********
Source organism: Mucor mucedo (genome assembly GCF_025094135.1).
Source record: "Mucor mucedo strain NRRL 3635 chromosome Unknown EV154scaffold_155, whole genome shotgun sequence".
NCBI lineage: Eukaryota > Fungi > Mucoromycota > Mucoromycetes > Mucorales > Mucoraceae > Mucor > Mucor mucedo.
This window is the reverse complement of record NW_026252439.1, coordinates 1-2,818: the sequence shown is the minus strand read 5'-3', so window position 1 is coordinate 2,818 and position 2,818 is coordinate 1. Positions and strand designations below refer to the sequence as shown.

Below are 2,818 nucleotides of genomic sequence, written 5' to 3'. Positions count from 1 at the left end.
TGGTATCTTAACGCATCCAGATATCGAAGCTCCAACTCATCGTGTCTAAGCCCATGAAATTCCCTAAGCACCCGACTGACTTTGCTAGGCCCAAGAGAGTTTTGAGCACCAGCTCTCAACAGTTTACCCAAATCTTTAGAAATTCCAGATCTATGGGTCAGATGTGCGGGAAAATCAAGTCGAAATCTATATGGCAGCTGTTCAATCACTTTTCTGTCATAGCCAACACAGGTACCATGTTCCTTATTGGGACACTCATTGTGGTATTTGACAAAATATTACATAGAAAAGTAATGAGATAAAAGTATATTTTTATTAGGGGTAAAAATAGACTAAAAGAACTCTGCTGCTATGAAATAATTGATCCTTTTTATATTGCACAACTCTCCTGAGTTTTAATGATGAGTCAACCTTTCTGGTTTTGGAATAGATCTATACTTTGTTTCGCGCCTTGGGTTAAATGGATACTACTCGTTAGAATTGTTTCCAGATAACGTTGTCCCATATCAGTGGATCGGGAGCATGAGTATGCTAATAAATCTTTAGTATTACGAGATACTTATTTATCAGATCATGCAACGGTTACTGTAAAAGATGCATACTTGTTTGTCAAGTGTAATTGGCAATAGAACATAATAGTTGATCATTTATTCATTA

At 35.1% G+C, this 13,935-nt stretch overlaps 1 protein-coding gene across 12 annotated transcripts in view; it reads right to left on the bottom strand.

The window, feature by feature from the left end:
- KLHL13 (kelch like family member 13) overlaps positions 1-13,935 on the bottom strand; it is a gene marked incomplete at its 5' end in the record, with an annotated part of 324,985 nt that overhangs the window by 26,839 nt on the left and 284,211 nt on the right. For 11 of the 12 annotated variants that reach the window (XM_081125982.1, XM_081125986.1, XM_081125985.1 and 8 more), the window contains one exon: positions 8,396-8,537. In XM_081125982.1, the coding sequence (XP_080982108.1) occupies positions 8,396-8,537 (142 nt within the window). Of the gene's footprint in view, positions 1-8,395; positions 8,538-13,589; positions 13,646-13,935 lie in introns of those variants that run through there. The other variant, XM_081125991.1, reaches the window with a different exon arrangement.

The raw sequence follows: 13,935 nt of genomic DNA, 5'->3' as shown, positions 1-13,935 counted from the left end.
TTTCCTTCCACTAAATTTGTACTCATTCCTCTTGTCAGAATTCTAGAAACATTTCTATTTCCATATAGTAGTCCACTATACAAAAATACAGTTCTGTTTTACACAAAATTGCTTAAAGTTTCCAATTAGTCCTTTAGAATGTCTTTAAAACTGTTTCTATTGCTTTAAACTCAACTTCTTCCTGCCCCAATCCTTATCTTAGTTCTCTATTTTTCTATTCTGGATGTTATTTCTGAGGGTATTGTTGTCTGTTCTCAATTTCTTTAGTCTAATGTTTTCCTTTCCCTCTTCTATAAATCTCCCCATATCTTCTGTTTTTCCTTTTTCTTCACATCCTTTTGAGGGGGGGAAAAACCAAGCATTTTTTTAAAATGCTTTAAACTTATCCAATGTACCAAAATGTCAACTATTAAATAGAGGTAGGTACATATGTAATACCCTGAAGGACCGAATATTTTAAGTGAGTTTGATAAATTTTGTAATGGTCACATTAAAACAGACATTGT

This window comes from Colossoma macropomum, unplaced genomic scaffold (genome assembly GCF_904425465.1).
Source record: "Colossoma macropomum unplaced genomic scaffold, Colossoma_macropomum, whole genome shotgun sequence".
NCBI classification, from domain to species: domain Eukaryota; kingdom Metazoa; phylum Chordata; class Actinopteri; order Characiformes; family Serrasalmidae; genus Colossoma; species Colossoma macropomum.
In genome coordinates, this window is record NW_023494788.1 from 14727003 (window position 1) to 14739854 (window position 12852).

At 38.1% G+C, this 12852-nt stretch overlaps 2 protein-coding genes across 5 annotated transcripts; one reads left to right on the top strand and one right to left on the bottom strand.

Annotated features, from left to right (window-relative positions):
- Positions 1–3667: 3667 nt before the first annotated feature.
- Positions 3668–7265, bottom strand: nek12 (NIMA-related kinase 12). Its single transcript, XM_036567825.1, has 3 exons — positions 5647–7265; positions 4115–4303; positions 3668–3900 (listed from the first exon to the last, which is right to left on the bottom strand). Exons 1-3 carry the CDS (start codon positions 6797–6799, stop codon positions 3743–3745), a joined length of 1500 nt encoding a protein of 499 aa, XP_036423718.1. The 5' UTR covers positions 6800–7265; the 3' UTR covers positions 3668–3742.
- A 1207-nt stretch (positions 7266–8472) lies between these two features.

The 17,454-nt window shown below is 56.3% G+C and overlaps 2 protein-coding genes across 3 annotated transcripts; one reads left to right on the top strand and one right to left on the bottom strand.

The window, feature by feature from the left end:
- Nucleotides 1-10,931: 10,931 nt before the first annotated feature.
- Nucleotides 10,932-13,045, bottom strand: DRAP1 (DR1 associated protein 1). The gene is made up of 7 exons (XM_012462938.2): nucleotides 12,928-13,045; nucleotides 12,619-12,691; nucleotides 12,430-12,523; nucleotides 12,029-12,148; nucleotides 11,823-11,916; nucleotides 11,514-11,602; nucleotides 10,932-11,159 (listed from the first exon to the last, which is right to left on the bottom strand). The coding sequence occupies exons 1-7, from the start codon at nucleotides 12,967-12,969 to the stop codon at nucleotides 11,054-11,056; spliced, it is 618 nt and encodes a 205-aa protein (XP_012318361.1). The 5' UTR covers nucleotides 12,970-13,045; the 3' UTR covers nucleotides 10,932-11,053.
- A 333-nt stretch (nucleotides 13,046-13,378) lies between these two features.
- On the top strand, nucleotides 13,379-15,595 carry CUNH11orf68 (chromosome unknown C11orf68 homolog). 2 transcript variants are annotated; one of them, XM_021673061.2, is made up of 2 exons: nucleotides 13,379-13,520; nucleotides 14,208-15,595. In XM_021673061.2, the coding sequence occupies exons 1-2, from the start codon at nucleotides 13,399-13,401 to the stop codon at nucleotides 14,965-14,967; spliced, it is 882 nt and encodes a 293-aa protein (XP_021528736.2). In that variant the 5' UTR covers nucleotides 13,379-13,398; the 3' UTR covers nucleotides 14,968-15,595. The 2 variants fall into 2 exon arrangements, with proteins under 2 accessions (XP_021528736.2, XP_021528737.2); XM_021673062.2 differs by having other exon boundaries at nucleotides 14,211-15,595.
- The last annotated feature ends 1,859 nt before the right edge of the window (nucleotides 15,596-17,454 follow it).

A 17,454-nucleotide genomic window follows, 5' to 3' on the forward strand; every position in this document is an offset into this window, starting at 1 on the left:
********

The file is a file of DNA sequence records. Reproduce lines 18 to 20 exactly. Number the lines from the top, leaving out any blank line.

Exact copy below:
- Positions 1–3667: 3667 nt before the first annotated feature.
- Positions 3668–7265, bottom strand: nek12 (NIMA-related kinase 12). Its single transcript, XM_036567825.1, has 3 exons — positions 5647–7265; positions 4115–4303; positions 3668–3900 (listed from the first exon to the last, which is right to left on the bottom strand). Exons 1-3 carry the CDS (start codon positions 6797–6799, stop codon positions 3743–3745), a joined length of 1500 nt encoding a protein of 499 aa, XP_036423718.1. The 5' UTR covers positions 6800–7265; the 3' UTR covers positions 3668–3742.
- A 1207-nt stretch (positions 7266–8472) lies between these two features.